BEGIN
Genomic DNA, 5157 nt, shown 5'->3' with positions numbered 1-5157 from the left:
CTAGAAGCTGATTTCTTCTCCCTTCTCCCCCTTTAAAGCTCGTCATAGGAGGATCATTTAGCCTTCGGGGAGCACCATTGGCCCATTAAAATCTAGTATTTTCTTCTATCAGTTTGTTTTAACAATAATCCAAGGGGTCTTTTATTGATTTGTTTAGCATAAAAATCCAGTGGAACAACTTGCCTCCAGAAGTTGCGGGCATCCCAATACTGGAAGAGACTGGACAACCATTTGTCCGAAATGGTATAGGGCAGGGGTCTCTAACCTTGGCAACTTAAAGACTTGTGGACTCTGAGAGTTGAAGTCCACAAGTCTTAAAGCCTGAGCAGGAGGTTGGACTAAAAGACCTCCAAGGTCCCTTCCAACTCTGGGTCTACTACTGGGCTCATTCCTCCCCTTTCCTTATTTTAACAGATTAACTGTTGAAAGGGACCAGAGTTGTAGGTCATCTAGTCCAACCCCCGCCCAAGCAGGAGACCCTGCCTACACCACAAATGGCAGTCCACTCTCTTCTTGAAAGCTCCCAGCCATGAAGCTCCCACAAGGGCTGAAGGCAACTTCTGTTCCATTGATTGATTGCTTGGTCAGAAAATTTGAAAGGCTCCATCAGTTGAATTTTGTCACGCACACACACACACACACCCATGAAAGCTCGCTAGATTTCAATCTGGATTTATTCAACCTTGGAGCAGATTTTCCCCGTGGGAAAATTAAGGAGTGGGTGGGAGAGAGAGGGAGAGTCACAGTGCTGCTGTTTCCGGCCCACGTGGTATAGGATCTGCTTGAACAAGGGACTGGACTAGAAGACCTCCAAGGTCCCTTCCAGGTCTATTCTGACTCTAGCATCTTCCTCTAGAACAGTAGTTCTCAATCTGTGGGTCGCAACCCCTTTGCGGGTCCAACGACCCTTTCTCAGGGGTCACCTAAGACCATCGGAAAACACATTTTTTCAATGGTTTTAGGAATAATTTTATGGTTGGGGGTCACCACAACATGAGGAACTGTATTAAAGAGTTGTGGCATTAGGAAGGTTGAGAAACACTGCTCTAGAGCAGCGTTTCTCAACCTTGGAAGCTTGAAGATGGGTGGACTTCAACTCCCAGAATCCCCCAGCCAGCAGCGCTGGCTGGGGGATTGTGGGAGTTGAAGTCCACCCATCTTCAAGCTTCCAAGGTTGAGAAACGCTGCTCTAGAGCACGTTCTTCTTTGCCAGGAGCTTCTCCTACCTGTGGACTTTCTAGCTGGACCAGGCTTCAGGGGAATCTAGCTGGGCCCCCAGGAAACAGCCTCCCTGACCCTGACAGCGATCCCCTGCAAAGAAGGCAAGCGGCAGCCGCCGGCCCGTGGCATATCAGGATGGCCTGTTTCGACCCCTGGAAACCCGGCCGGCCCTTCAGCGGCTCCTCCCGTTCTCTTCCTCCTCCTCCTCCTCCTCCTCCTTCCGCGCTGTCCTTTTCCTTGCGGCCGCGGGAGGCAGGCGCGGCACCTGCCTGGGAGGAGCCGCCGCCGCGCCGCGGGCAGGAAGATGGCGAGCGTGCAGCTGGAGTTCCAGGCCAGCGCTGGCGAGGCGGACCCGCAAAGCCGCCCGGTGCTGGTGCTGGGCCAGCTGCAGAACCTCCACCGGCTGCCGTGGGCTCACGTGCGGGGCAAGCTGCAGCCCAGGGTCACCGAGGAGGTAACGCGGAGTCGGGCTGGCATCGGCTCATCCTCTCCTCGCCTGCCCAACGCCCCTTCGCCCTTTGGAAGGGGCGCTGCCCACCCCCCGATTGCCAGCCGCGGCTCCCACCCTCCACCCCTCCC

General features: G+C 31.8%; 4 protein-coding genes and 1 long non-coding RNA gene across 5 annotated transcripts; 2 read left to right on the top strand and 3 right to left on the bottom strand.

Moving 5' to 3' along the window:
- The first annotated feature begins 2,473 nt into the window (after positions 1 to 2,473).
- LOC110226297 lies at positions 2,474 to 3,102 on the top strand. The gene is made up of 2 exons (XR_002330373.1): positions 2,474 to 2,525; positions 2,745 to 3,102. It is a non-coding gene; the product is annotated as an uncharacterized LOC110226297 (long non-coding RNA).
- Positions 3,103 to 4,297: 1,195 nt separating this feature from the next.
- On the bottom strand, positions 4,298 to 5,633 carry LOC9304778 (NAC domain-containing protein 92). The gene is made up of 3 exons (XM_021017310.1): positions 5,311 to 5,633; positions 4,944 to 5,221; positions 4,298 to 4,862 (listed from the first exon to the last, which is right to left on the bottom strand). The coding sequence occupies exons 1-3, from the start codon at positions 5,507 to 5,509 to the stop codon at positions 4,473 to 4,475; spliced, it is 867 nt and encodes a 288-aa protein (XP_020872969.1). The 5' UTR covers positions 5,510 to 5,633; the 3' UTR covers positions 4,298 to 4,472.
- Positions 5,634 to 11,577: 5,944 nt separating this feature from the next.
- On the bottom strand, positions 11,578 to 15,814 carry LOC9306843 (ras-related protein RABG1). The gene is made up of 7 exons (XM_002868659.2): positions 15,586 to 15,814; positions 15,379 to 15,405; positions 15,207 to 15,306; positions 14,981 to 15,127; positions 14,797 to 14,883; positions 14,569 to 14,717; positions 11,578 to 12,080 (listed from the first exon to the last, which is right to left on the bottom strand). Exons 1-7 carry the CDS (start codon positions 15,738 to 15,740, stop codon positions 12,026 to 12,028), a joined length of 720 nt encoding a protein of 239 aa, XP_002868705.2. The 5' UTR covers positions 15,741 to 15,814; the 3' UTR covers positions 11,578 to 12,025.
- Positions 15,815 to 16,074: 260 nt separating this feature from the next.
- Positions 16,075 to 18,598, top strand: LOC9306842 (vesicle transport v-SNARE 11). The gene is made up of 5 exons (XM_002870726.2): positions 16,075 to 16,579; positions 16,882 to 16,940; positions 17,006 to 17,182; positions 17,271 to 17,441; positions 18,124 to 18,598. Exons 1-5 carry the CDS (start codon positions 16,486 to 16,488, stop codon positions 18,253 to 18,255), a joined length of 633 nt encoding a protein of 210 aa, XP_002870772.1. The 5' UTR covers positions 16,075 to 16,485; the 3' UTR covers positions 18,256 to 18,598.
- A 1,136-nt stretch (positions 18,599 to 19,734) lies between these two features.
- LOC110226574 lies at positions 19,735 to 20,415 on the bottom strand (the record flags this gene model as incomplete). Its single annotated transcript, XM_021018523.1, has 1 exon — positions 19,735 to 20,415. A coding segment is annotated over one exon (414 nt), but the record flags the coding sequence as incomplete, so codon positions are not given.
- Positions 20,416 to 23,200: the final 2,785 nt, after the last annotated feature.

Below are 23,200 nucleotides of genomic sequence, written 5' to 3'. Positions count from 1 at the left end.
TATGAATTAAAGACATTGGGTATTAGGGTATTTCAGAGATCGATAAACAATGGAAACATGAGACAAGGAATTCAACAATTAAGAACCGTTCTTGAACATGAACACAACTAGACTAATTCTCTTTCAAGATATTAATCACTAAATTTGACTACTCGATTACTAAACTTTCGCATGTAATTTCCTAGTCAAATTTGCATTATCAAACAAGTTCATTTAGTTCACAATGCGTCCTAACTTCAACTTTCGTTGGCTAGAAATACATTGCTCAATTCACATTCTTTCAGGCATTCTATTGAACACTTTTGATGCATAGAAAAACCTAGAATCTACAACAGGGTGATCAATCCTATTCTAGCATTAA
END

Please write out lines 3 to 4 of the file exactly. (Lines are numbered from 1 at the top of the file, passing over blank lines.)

General features: G+C 31.8%; 4 protein-coding genes and 1 long non-coding RNA gene across 5 annotated transcripts; 2 read left to right on the top strand and 3 right to left on the bottom strand.

Moving 5' to 3' along the window: